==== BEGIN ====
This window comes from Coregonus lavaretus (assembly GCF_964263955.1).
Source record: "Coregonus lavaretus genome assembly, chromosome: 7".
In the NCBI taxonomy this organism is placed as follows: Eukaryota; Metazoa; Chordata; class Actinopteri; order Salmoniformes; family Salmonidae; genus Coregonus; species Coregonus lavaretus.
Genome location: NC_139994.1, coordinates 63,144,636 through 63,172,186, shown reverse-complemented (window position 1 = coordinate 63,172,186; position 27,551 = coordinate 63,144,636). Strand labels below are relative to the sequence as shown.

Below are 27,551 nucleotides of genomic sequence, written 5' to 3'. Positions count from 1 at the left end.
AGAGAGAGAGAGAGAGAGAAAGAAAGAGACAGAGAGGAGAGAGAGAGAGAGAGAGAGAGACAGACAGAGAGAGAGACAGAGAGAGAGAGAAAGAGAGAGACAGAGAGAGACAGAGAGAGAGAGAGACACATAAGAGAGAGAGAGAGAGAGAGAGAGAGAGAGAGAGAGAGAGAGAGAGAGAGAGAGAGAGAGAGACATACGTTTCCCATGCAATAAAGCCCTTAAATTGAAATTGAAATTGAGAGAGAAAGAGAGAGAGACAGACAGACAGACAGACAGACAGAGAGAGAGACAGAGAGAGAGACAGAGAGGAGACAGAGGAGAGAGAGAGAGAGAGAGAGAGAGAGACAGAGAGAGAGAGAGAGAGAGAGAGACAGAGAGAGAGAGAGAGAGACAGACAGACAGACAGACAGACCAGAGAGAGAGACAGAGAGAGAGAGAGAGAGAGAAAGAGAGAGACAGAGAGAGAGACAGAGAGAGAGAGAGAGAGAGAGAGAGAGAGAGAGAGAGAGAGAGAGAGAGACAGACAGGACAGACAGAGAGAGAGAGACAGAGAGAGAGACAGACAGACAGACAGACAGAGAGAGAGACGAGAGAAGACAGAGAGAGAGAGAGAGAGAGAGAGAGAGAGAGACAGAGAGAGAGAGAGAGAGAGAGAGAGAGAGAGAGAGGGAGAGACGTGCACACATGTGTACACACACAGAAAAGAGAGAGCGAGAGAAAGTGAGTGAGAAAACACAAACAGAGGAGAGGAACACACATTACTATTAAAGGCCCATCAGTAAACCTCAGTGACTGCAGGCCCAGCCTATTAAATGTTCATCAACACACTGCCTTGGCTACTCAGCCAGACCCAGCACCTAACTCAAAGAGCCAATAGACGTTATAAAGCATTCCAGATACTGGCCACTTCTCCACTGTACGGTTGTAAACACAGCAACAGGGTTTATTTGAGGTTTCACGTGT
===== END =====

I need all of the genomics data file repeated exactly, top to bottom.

This window comes from Coregonus lavaretus (assembly GCF_964263955.1).
Source record: "Coregonus lavaretus genome assembly, chromosome: 7".
In the NCBI taxonomy this organism is placed as follows: Eukaryota; Metazoa; Chordata; class Actinopteri; order Salmoniformes; family Salmonidae; genus Coregonus; species Coregonus lavaretus.
Genome location: NC_139994.1, coordinates 63,144,636 through 63,172,186, shown reverse-complemented (window position 1 = coordinate 63,172,186; position 27,551 = coordinate 63,144,636). Strand labels below are relative to the sequence as shown.

Below are 27,551 nucleotides of genomic sequence, written 5' to 3'. Positions count from 1 at the left end.
AGAGAGAGAGAGAGAGAGAAAGAAAGAGACAGAGAGGAGAGAGAGAGAGAGAGAGAGAGACAGACAGAGAGAGAGACAGAGAGAGAGAGAAAGAGAGAGACAGAGAGAGACAGAGAGAGAGAGAGACACATAAGAGAGAGAGAGAGAGAGAGAGAGAGAGAGAGAGAGAGAGAGAGAGAGAGAGAGAGAGAGAGACATACGTTTCCCATGCAATAAAGCCCTTAAATTGAAATTGAAATTGAGAGAGAAAGAGAGAGAGACAGACAGACAGACAGACAGACAGAGAGAGAGACAGAGAGAGAGACAGAGAGGAGACAGAGGAGAGAGAGAGAGAGAGAGAGAGAGAGACAGAGAGAGAGAGAGAGAGAGAGAGACAGAGAGAGAGAGAGAGAGACAGACAGACAGACAGACAGACCAGAGAGAGAGACAGAGAGAGAGAGAGAGAGAGAAAGAGAGAGACAGAGAGAGAGACAGAGAGAGAGAGAGAGAGAGAGAGAGAGAGAGAGAGAGAGAGAGAGAGAGACAGACAGGACAGACAGAGAGAGAGAGACAGAGAGAGAGACAGACAGACAGACAGACAGAGAGAGAGACGAGAGAAGACAGAGAGAGAGAGAGAGAGAGAGAGAGAGAGAGACAGAGAGAGAGAGAGAGAGAGAGAGAGAGAGAGAGAGGGAGAGACGTGCACACATGTGTACACACACAGAAAAGAGAGAGCGAGAGAAAGTGAGTGAGAAAACACAAACAGAGGAGAGGAACACACATTACTATTAAAGGCCCATCAGTAAACCTCAGTGACTGCAGGCCCAGCCTATTAAATGTTCATCAACACACTGCCTTGGCTACTCAGCCAGACCCAGCACCTAACTCAAAGAGCCAATAGACGTTATAAAGCATTCCAGATACTGGCCACTTCTCCACTGTACGGTTGTAAACACAGCAACAGGGTTTATTTGAGGTTTCACGTGT